Leeds United: Let’s be realistic about O’Leary


I can’t blame Leeds fans for wanting David O’Leary back, however daft the idea seems.

It was, after all, under O’Leary that we enjoyed our finest years in the (relatively) modern era. Now that it’s almost ten long years since we were last in the Premier League, and twelve since THAT Champions League run, it’s that O’Leary side that represents the best that a sizeable group of our fans have seen, myself included.

As a 23 year old, I don’t remember the great 1991/2 title winning side, and have only hazy memories of seeing the likes of Strachan and McAllister strut their stuff in our midfield. As difficult as it is to admit now, my childhood heroes were the likes of Lee Bowyer and Harry Kewell. It was that O’Leary side that I loved so much, whose posters adorned my walls, who represented all that was good about our club. The gutsy heroism of Radebe, the grit of Batty, the trickery and pace of Kewell, the cool finishing of Viduka. It’s embarrassing, knowing what we do now about the corrosive behaviour in the boardroom, and how so many of those players disgraced themselves after leaving the club.

But my generation still look back on that period with so much fondness. Years of abject performances make us long for that time again, when finishing 4th in the Premier League was deemed a failure.

And it’s not simply nostalgia. Who can blame fans for wanting to relive the better days when there is simply no future vision for the club? We have owners who seem desperate to flog the club a bit at a time, a recently departed manager who kept telling us he wanted to leave, and a bunch of new players accustomed to the nomadic lifestyle of being second-rate journeymen.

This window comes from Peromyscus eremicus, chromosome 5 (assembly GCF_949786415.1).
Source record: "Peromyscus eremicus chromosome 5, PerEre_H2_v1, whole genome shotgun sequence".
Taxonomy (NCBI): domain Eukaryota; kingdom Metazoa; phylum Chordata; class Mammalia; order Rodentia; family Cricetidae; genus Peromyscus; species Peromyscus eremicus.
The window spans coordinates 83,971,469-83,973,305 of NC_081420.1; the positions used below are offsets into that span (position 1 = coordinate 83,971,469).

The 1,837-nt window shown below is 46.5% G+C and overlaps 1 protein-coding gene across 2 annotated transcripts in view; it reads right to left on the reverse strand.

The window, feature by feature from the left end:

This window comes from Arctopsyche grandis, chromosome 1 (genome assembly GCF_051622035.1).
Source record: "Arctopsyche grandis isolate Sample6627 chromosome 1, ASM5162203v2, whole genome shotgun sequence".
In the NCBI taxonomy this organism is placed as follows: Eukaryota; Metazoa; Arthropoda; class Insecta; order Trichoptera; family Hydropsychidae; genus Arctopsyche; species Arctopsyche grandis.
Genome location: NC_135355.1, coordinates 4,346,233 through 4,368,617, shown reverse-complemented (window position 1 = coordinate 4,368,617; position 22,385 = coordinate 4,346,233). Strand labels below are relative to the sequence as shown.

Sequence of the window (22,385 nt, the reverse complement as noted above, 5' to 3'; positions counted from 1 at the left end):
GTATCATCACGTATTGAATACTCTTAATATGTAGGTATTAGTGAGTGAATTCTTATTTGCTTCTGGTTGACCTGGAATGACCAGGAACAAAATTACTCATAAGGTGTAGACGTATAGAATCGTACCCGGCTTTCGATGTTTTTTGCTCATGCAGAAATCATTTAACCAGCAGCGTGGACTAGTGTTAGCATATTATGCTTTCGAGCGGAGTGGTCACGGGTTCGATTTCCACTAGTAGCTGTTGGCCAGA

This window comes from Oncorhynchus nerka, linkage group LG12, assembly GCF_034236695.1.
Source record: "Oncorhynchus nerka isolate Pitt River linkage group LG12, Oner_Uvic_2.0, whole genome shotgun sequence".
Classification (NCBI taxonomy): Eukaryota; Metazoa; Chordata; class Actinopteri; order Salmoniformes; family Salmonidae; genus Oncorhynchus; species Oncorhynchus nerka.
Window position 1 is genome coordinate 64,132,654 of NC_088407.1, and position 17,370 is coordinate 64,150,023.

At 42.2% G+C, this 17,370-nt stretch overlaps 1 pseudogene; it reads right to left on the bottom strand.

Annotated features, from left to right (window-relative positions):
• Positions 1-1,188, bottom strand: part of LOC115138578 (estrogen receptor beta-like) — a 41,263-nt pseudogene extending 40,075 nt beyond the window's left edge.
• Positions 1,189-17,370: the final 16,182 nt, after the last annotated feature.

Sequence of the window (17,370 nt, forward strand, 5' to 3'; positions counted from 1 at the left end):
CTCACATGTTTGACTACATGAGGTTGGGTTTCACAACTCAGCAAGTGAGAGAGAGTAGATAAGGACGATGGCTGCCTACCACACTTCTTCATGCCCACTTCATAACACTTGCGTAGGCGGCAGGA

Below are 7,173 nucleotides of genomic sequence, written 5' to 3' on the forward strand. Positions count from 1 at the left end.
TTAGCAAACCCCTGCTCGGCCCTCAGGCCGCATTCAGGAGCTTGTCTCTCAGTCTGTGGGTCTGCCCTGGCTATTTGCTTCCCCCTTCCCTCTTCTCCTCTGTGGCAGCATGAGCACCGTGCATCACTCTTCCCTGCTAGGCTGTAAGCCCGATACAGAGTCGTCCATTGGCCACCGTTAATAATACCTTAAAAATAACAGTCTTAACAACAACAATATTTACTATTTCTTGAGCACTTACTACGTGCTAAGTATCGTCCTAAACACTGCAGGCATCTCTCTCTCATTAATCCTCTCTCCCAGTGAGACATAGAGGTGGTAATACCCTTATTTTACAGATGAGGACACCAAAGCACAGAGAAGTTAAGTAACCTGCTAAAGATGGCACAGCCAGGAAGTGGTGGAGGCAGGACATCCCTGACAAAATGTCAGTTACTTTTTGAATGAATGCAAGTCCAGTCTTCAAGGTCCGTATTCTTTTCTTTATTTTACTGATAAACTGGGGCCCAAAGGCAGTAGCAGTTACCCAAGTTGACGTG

How different to how it was under O’Leary. Young players were plucked from the Academy and shone in the first team, complimented by wise old heads like Nigel Martyn. The fans, players and management were all seemingly united in a modern vision of Leeds United, playing exciting, attacking football. We took on the giants of Europe and beat them. Who can forget the last-minute victory against AC Milan or the humbling of Anderlecht?

But we have to take off these rose-tinted glasses. We won’t progress as a club by trying to relive the old days. The great Revie side were thrust into management, one by one, in the 1980s, to try and bring some success back to the club. Bremner, Clarke and Gray, all legends, failed, because of financial mismanagement and no vision for how we moved forward as a club.

And don’t forget O’Leary’s part in our demise. He oversaw a ludicrously imbalanced and bloated squad, signing the likes of Robbie Fowler and Seth Johnson for crazy fees on inflated wages, made increasingly bizarre statements to the press and wrote a book when he should have been concentrating on our stuttering on-field performances.

Not even considering the fact that O’Leary has been out of serious management for seven years, his return would be a bad mistake. We cannot move forward as a club by reliving the past.

Read it here on Spoughts, with lots more of my stuff on Leeds.


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